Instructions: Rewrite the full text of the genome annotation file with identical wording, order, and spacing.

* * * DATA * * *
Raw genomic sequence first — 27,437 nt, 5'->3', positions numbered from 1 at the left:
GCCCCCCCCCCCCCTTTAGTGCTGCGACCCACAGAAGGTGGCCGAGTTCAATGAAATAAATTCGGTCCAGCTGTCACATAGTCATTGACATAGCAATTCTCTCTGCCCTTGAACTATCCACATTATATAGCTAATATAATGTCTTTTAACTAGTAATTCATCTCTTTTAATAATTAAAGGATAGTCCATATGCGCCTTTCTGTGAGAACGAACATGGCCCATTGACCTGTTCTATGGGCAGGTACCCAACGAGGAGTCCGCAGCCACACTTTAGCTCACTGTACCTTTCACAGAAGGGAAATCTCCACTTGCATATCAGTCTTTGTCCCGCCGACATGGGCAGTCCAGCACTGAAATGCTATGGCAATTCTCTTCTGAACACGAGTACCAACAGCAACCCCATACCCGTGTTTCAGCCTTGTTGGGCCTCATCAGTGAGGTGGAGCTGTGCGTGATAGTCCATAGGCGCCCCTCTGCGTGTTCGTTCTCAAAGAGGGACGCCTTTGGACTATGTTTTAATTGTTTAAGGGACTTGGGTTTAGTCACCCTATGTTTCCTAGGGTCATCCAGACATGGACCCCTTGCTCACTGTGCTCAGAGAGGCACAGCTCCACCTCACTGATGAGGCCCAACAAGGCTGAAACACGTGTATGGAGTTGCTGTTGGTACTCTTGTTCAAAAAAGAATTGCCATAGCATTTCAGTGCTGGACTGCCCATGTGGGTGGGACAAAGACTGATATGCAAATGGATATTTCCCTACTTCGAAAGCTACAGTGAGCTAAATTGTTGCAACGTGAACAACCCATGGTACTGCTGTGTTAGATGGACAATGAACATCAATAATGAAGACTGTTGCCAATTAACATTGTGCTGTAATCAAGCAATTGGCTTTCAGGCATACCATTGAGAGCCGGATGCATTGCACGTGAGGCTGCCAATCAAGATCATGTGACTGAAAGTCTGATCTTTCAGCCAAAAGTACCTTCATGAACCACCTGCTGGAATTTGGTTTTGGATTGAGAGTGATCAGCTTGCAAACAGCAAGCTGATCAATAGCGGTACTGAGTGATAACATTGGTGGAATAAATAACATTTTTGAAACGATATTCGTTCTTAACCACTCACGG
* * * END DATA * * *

Raw genomic sequence first — 27,437 nt, 5'->3', positions numbered from 1 at the left:
GCCCCCCCCCCCCCTTTAGTGCTGCGACCCACAGAAGGTGGCCGAGTTCAATGAAATAAATTCGGTCCAGCTGTCACATAGTCATTGACATAGCAATTCTCTCTGCCCTTGAACTATCCACATTATATAGCTAATATAATGTCTTTTAACTAGTAATTCATCTCTTTTAATAATTAAAGGATAGTCCATATGCGCCTTTCTGTGAGAACGAACATGGCCCATTGACCTGTTCTATGGGCAGGTACCCAACGAGGAGTCCGCAGCCACACTTTAGCTCACTGTACCTTTCACAGAAGGGAAATCTCCACTTGCATATCAGTCTTTGTCCCGCCGACATGGGCAGTCCAGCACTGAAATGCTATGGCAATTCTCTTCTGAACACGAGTACCAACAGCAACCCCATACCCGTGTTTCAGCCTTGTTGGGCCTCATCAGTGAGGTGGAGCTGTGCGTGATAGTCCATAGGCGCCCCTCTGCGTGTTCGTTCTCAAAGAGGGACGCCTTTGGACTATGTTTTAATTGTTTAAGGGACTTGGGTTTAGTCACCCTATGTTTCCTAGGGTCATCCAGACATGGACCCCTTGCTCACTGTGCTCAGAGAGGCACAGCTCCACCTCACTGATGAGGCCCAACAAGGCTGAAACACGTGTATGGAGTTGCTGTTGGTACTCTTGTTCAAAAAAGAATTGCCATAGCATTTCAGTGCTGGACTGCCCATGTGGGTGGGACAAAGACTGATATGCAAATGGATATTTCCCTACTTCGAAAGCTACAGTGAGCTAAATTGTTGCAACGTGAACAACCCATGGTACTGCTGTGTTAGATGGACAATGAACATCAATAATGAAGACTGTTGCCAATTAACATTGTGCTGTAATCAAGCAATTGGCTTTCAGGCATACCATTGAGAGCCGGATGCATTGCACGTGAGGCTGCCAATCAAGATCATGTGACTGAAAGTCTGATCTTTCAGCCAAAAGTACCTTCATGAACCACCTGCTGGAATTTGGTTTTGGATTGAGAGTGATCAGCTTGCAAACAGCAAGCTGATCAATAGCGGTACTGAGTGATAACATTGGTGGAATAAATAACATTTTTGAAACGATATTCGTTCTTAACCACTCACGG